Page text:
Here’s the results for the past week: be prepared for creepy, crawly, things …
Oxford Evening Field Walk:
Fields and wooded paths run along the back of the University Parks, Lady Margaret Hall, The Dragon School, and Wolfson College, towards Marston Ferry Road. The paths run beside sports fields and a farm, and are edged with a huge variety of wildflowers and grasses.
Slugs:I was photographing a bee on comfrey, and nearby sat a large black slug. Our
garden slugs are usually tiny grey/white (British, and dangerous to plant life) or big and brown/orange (continental recent-ish newcomers, less of a pest). Joined-up-ness: I decided to take more than a destructive interest in our black slug and looked up Latin name and details (see right under photo).
Their vile mucus (quote Wikipedia, It is somewhat difficult to wash off) as well as helping them move along, is a defence. Apparently it stinks and tastes so horrible that they have few predators, and unlike snails, have never been added to the human menu, though hedgehogs well eat them. Bring back the humble hedgehog … we used to see them around here.
The wooded path home, lined with sycamores, filled in a knowledge gap from when I was a kid and observed how susceptible sycamore leaves are to an acne-like rash of small scarlet pustules. I used to find these creepy and never researched them. Joined-up-ness:
this time I’ve looked them up and discovered they’re “galls’” caused by a mite (official name Aceria cephaloneus). The females lay their eggs inside: the developing mites live inside them. (So what exactly is a mite? A bit like a tiny tiny spider which bites? Mites: ‘small arthropods belonging to the subclass Acari and the class Arachnida’ (Wikipedia)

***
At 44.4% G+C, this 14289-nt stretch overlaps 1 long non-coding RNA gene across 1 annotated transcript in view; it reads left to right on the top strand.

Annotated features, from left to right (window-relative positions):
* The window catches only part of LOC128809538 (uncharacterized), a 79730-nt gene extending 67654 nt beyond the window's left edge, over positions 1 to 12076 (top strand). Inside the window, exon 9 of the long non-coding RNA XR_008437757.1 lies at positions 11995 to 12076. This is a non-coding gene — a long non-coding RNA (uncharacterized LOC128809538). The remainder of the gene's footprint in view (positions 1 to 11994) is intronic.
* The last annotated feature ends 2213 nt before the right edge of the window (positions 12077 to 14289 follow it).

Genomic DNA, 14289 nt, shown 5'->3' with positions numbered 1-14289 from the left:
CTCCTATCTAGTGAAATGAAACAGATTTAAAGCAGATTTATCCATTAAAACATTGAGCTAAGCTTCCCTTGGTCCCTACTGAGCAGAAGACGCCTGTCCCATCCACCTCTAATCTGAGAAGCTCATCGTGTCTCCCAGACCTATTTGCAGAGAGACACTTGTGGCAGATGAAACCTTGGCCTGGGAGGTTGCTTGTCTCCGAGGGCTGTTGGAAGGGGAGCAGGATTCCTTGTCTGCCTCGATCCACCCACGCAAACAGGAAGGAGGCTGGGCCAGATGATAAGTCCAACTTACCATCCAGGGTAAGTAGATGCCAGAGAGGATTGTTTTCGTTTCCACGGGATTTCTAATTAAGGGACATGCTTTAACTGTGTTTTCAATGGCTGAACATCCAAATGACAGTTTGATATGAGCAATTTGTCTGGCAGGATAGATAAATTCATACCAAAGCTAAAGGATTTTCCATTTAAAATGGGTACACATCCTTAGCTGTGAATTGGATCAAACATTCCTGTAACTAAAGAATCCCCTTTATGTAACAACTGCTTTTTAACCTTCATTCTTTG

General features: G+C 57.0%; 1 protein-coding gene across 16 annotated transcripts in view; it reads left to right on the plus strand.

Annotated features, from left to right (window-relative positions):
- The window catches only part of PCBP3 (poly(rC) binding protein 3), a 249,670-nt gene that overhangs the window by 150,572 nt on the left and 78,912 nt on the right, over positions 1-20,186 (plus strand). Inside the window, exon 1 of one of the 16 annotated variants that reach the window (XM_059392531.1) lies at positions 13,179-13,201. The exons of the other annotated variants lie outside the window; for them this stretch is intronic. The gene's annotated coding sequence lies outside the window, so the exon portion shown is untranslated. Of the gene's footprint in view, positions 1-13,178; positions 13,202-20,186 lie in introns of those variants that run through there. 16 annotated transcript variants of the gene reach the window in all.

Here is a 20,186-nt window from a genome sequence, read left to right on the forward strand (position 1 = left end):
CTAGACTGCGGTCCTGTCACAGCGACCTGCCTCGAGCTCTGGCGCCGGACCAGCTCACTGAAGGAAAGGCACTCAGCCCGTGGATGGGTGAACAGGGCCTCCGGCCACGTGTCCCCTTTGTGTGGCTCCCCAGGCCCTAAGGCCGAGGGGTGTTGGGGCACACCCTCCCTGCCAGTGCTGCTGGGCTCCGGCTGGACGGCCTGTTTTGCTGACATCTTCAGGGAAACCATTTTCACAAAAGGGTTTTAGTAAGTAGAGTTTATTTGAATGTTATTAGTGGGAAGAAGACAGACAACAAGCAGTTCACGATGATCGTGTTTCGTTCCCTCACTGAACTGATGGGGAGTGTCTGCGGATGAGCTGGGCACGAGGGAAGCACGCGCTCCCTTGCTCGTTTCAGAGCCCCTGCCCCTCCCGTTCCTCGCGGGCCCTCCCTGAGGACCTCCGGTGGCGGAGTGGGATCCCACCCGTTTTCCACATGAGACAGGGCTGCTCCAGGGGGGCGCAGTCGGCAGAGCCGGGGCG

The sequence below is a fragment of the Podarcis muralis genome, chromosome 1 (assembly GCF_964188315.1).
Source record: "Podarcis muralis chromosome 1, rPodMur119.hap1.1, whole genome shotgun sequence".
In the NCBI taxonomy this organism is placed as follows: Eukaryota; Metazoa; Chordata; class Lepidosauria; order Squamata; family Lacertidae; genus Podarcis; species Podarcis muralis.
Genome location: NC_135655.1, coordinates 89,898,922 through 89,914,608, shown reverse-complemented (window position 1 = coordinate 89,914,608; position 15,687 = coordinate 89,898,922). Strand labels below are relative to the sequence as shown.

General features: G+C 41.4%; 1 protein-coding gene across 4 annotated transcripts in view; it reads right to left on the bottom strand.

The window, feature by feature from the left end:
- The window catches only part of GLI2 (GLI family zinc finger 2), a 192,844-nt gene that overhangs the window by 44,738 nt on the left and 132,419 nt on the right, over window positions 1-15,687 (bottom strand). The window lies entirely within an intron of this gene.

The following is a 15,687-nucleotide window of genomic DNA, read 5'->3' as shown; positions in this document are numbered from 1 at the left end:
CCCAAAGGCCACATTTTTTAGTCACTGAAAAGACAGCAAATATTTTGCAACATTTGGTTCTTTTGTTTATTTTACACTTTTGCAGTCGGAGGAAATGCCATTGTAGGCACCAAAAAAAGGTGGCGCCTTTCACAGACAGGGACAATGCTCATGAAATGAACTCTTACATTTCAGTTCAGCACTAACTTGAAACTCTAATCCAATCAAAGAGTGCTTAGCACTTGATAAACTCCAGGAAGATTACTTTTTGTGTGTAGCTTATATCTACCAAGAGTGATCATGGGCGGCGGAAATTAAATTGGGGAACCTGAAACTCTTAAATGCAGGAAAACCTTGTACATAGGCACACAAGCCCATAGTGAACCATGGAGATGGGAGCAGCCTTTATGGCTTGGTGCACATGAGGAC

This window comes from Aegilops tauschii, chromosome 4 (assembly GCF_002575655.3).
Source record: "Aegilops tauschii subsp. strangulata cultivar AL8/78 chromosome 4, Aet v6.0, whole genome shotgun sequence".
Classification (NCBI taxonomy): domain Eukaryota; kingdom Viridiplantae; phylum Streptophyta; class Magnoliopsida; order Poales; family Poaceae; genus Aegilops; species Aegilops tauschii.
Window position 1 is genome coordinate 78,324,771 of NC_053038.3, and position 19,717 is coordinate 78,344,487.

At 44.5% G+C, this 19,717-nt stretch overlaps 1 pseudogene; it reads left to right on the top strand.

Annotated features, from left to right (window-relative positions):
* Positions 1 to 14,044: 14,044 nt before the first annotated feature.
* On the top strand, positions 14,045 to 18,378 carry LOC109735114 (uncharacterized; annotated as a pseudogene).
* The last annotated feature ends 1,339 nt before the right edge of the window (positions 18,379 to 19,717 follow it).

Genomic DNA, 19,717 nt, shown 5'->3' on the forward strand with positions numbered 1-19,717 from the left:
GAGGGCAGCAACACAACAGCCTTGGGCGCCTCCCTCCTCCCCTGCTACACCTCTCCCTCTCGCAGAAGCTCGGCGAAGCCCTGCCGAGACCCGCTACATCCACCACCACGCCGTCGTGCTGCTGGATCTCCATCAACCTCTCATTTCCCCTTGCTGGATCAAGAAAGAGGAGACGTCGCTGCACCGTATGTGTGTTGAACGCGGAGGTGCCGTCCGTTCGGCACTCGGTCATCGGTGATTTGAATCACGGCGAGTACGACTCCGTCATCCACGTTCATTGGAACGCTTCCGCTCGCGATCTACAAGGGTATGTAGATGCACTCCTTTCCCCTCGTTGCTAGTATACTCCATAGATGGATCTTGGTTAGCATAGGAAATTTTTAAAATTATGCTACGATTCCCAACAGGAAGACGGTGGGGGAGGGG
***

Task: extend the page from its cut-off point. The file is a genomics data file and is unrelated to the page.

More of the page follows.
Masses of wild flowers are out in June. Ragged Robin was a great find, I haven’t seen it around
Bracket Fungi were found on the trees.
East London Afternoon walk:
This was in Wick Wood, Hackney, a wood planted about 20 years ago on what used to be playing fields to provide a wildlife habitat, right beside a raised section of the A12. Two gatekeeper butterflies were flying around and settling on beech leaves.
The undergrowth – blackberry bushes – are flowering and come July/August anyone in the know will be able to pick berries and make jam.
Here’s a bee in one of the flowers: sadly not a worker making honey but some species of ‘bumble’ either solitary or maybe, as we found on another walk in Oxfordshire, a member of a ground-based colony living in a hole (possibly abandoned by rabbits or dug by a dog).
A clearing had been cut in the wood, and a hedge woven from branches. It’s probably part of a schools project. In Oxford it would’ve been made from the willows which grow everywhere here, but I’m not sure what had been used for this one.
Wild flowers were woodland types such as these blue comfreys which grew at the wood exit. The trees were mostly beech, there was an avenue of planes (good London trees): as this isn’t a natural wood, these trees were probably selected to grow happily in a polluted environment.
Yesterday’s observation and more to come …
(made seated on the grass as suggested in the Notes, and while eating a bun):